Data from the LHC that were recorded by the ATLAS and CMS experiments in the years 2011 to 2017 serve as the basis for the first-ever observation. The results of the CMS collaboration were published in the journal Physics Letters B in mid-June; the results of the ATLAS collaboration were submitted to the journal Physics Letters B for publication.

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Location & approach

The campus of TU Dort­mund University is located close to interstate junction Dort­mund West, where the Sauerlandlinie A 45 (Frankfurt-Dort­mund) crosses the Ruhrschnellweg B 1 / A 40. The best interstate exit to take from A 45 is "Dort­mund-Eichlinghofen" (closer to Campus Süd), and from B 1 / A 40 "Dort­mund-Dorstfeld" (closer to Campus Nord). Signs for the university are located at both exits. Also, there is a new exit before you pass over the B 1-bridge leading into Dort­mund.

To get from Campus Nord to Campus Süd by car, there is the connection via Vogelpothsweg/Baroper Straße. We recommend you leave your car on one of the parking lots at Campus Nord and use the H-Bahn (suspended monorail system), which conveniently connects the two campuses.

TU Dort­mund University has its own train station ("Dort­mund Universität"). From there, suburban trains (S-Bahn) leave for Dort­mund main station ("Dort­mund Hauptbahnhof") and Düsseldorf main station via the "Düsseldorf Airport Train Station" (take S-Bahn number 1, which leaves every 20 or 30 minutes). The university is easily reached from Bochum, Essen, Mülheim an der Ruhr and Duisburg.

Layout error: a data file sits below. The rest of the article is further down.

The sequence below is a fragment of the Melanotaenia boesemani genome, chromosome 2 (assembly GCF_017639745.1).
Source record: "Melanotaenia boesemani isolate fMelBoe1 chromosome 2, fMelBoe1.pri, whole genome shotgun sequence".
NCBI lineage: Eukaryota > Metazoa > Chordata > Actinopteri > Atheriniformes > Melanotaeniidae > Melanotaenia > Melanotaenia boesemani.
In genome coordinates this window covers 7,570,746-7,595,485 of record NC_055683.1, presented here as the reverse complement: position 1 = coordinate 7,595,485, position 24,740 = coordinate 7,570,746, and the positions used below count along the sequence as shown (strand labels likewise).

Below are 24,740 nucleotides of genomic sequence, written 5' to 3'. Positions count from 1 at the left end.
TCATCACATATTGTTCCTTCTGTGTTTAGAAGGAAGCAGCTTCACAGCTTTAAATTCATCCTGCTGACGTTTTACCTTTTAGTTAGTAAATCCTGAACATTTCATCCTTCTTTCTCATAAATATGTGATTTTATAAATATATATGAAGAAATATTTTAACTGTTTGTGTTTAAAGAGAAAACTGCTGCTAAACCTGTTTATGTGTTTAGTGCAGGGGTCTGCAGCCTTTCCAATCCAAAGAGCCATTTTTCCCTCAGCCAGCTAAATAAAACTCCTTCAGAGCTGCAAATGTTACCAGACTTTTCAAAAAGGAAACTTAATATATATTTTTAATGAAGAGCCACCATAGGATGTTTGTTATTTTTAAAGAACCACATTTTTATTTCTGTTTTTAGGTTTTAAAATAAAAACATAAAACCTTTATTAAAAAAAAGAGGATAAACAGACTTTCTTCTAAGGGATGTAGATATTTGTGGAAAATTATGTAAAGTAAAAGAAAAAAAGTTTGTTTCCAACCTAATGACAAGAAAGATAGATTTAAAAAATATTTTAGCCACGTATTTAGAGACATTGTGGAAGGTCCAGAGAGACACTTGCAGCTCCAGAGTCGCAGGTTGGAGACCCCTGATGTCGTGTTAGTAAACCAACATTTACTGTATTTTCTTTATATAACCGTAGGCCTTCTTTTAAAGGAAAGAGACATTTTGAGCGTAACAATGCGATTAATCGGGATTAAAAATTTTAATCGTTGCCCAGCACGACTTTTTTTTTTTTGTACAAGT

You can also take the bus or subway train from Dort­mund city to the university: From Dort­mund main station, you can take any train bound for the Station "Stadtgarten", usually lines U41, U45, U 47 and U49. At "Stadtgarten" you switch trains and get on line U42 towards "Hombruch". Look out for the Station "An der Palmweide". From the bus stop just across the road, busses bound for TU Dort­mund University leave every ten minutes (445, 447 and 462). Another option is to take the subway routes U41, U45, U47 and U49 from Dort­mund main station to the stop "Dort­mund Kampstraße". From there, take U43 or U44 to the stop "Dort­mund Wittener Straße". Switch to bus line 447 and get off at "Dort­mund Universität S".

Dort­mund Airport offers flights to several destinations in Central Europe. There are regular connections to Katowice, Kraków, London and Munich. For the approximately 20km-trip from Dort­mund Airport to TU Dort­mund University, you can use a shuttle bus to the railway Station "Bahnhof Holzwickede", from which trains depart to Dort­mund main station (please visit Verkehrsverbund Rhein-Ruhr for more information). Normally, the fastest way is to catch a taxi at Dort­mund Airport.

The H-Bahn is one of the hallmarks of TU Dort­mund University. There are two stations on Campus Nord. One ("Dort­mund Universität S") is directly located at the suburban train stop, which connects the university directly with the city of Dort­mund and the rest of the Ruhr Area. Also from this station, there are connections to the "Technologiepark" and (via Campus Süd) Eichlinghofen. The other station is located at the dining hall at Campus Nord and offers a direct connection to Campus Süd every five minutes.